The Division I final on Nov. 19 was supposed to be a formality. The Astros, after all, topped the statewide poll since the preseason, securing every first-place vote in the process. They were one win from completing the first wire-to-wire run at No. 1 in the four-year era of rankings.

They were facing a former Division 2 power, but a program that went 0-8 in its Division I debut (1-9 overall) last season.

The Blue Hawks (11-1 overall, 9-1 Div. I) didn't forget those season-long frustrations. But they didn't dwell on them, either.

This team was confident. This team was composed. This team was clutch.

How else to explain the title-game comeback? Exeter erased a 13-3 second-quarter deficit.

Conor Carrier scored the fourth-quarter touchdown that placed Pinkerton in panic mode. The senior's big run off-tackle went for 37 yards and six points. The score snapped a 13-all tie with 7 minutes, 10 seconds left in the season.

Touchback-machine Logan Laurent added the extra point. He also iced the contest with his 23-yard field goal -- a kick preceded by 35- and 40-yard boots -- in the final minutes.

Tyler Grant touched the rock 31 times. He totaled 120 yards in Exeter's old-school straight-T offense.

Jamie Tymann tossed a second-quarter touchdown to Lucas Gajewski. The 15-yard strike sparked the 20-point run to the title.

The toss was the second of Tymann's five attempts. Exeter's senior signal-caller entered the final with just 29 pass attempts on the season.

But defense was the biggest difference-maker. Grant, Carrier, Ethan Joyce and Brian Henry led Exeter's disciplined perimeter defense. It surrendered 77- and 78-yard touchdown runs to Emmitt Smith in the second frame, but little else.

Exeter celebrated its sixth championship under Ball, who capped his 19th season at the helm. The coach previously won five Division II championships in 1997, 1998, 2002, 2003 and 2007.

"To get this done is just amazing," Ball said. "It's amazing."

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New England Roundup: New Hampshire

November, 10, 2011
11/10/11
6:13
PM ET
In his 41st year at the helm of Plymouth Regional's storied football program – a span that's produced a state-record 334 wins and 18 championships – Chuck Lenahan has surely experienced it all.

New HampshireYet it was the manner in which the Bobcats won their most recent matchup that had the gruff-voiced grid coach admitting, “I'm kind of numb.”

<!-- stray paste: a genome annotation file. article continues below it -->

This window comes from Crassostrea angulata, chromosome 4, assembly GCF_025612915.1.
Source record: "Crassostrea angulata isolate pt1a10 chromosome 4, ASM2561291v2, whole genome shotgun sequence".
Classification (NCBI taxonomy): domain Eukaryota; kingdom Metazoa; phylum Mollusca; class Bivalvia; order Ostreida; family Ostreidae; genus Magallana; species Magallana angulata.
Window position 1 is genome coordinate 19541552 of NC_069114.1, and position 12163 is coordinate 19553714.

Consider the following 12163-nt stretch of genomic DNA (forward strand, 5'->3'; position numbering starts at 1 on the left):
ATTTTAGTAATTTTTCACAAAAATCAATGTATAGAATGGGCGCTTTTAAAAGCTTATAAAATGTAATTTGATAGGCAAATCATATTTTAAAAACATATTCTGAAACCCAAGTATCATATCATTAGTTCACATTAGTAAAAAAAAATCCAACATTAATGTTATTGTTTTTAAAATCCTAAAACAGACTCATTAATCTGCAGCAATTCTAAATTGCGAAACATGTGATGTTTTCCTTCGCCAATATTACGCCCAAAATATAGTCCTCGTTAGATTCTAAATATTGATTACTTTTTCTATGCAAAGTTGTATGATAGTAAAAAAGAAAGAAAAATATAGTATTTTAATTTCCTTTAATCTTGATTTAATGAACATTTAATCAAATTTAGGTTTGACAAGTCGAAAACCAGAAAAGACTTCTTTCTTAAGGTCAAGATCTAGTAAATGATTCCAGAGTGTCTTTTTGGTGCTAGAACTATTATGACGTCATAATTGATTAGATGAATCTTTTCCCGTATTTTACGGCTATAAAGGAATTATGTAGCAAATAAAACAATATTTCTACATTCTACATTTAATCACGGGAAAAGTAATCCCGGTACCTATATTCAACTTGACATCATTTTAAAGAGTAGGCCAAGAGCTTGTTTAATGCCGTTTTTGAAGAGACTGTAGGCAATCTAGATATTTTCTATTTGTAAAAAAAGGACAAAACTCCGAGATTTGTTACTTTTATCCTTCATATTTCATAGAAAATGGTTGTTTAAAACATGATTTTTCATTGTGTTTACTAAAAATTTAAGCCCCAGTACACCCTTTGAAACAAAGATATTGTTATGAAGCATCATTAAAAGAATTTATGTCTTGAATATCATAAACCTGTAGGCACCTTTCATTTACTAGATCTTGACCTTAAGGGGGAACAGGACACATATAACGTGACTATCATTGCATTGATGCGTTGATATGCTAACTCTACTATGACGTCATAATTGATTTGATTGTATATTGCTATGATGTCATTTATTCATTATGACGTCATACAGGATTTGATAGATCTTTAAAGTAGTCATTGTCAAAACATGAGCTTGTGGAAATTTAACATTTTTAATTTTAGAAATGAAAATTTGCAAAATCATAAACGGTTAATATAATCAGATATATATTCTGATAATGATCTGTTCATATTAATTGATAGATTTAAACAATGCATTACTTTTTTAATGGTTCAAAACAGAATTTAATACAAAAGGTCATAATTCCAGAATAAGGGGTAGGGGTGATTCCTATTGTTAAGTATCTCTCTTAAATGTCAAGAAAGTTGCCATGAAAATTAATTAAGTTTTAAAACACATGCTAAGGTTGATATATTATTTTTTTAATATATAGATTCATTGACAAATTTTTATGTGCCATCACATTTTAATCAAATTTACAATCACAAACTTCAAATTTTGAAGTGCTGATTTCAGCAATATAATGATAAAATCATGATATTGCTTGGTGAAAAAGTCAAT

It's understandable. Lenahan approved the call for a fourth-quarter fake punt that produced the game-winning touchdown. Plymouth celebrated a 21-14 Division IV semifinal win Nov. 5 against longtime rival Laconia High.

The scenario: Plymouth was forced to punt from its 32-yard line in a 14-all game. The game clock showed less than nine minutes remained in regulation.

Special teams coach Chris Sanborn persuaded Lenahan to fake the punt. The Bobcats desperately needed a spark. Their rushing attack, which generated two lengthy first-half scoring drives capped by Cole Brooker touchdown runs, was stifled after halftime.

Standout senior Taylor Newberry (37 carries for 205 yards) was asked to fake the punt for the first time in his career. It worked out better than even Lenahan could have expected.

Newberry gained the three yards necessary to extend the drive. He also picked up 65 more yards, cutting left-to-right across the field, dodging would-be tacklers, and ultimately celebrating a 68-yard TD run.

“We actually just set that up (in the week leading up to the semifinal). We were 50-50 on it,” Newberry said. “I guess it worked.”

Plymouth – a year removed from missing the playoffs on a three-team tiebreaker – actually plays the role of underdog in the Nov. 12 final.

The second-seeded Bobcats (9-1) travel to Manchester's Gill Stadium for a showdown with No. 1 seed Trinity High (10-0). The Bobcats were stunned at home in Week 4 by the Pioneers, allowing a pair of late-game touchdown passes in a 12-7 loss.

It snapped Plymouth's 40-game home win streak.

“Another week,” Lenahan said. “The kids wanted it bad. What the heck. We might as well take a trip to Manchester.”